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The Church Fathers or Fathers of the Church are the early and influential theologians and writers in the Christian Church, particularly those of the first five centuries of Christian history. The term is used of writers and teachers of the Church, not necessarily saints. It is generally not meant to include the New Testament authors, though in the early Church some writing of Church Fathers were considered canonical.

Those fathers who wrote in Latin are called the Latin (Church) Fathers, and those who wrote in Greek the Greek (Church) Fathers. Famous Latin Fathers include the Montanist Tertullian, St. Augustine of Hippo, St. Ambrose of Milan, and St. Jerome; famous Greek Fathers include St. Irenaeus of Lyons (whose work has survived only in Latin translation), Clement of Alexandria, the heterodox Origen, St. Athanasius of Alexandria, St. John Chrysostom, and the Three Cappadocian Fathers.

The very earliest Church Fathers, of the first two generations after the Apostles of Christ, are usually called the Apostolic Fathers. Famous Apostolic Fathers include Pope St. Clement of Rome, the author of the Didache and the Shepherd of Hermas.

Later, in in face of criticism from Greek philosophers and facing perseuction, the Apologetic Fathers wrote to justify and defend Christian doctrine. Important Fathers of this era are St. Justin Martyr, Tatian, Athenagoras, Hermias and Tertullian.

Fathers prior to Nicene Christianity are collected in Ante-Nicene Fathers, those after are in Nicene and Post-Nicene Fathers.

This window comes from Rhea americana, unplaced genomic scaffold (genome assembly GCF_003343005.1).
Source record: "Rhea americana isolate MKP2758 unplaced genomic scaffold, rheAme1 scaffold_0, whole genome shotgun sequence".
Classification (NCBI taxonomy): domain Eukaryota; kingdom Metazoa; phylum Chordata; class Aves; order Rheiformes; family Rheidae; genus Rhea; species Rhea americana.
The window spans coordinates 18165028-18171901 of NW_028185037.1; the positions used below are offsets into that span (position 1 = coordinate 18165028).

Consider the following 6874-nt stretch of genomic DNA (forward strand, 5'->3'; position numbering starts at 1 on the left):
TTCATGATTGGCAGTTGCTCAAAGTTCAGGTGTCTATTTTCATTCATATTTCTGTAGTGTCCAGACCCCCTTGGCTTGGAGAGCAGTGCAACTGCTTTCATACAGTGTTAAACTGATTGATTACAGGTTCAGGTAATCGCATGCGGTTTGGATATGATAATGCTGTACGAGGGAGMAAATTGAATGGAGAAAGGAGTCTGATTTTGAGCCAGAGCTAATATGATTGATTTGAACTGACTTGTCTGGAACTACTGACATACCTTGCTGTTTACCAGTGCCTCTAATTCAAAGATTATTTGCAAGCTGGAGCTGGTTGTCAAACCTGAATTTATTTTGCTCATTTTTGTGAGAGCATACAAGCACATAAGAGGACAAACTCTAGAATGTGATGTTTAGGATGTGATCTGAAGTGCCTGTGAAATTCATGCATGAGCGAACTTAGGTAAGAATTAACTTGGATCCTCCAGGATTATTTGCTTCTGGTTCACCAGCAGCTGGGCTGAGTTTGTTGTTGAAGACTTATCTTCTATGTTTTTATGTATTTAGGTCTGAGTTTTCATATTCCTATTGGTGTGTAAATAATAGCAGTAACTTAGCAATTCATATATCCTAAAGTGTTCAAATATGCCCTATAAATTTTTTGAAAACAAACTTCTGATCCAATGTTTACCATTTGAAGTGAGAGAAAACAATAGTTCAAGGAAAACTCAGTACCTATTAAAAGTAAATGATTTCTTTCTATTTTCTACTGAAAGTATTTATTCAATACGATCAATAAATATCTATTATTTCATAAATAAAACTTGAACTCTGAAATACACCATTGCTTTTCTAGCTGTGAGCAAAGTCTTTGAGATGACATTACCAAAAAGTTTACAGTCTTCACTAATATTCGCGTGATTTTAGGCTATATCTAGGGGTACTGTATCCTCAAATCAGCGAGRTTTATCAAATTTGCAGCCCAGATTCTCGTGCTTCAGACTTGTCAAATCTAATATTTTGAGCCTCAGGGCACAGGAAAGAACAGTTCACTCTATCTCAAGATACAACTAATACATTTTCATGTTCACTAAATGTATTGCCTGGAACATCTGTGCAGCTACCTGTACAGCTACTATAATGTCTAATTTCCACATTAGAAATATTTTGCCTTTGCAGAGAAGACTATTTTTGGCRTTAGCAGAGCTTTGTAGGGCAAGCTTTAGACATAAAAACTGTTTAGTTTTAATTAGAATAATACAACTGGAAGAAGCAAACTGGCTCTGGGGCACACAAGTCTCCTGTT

The Desert Fathers were early monastics living in the Egyptian desert; although they did not write as much, their influence was also great. Among them are St. Anthony the Great and St. Pachomius. A great number of their usually short sayings is collected in the Apophthegmata Patrum.

A small number of Church Fathers wrote in other languages: Saint Ephrem, for example, wrote in Syriac, though his works were widely translated into Latin and Greek.

In the Roman Catholic Church, St. John of Damascus, who lived in the 8th century, is generally considered to be the last of the Church Fathers and at the same time the first seed of the next period of church writers, scholasticism. St. Bernard is also at times called the last of the Church Fathers.

The Eastern Orthodox Church does not consider the age of Church Fathers to be over at all and includes later influential writers in the term.

The study of the Fathers is known as Patristics.

See also Edit

External links Edit

This article was forked from Wikipedia on April 1, 2006.

This page uses Creative Commons Licensed content from Wikipedia (http://en.wikipedia.org/w/index.php?title=Church+Fathers&action=history view authors)].

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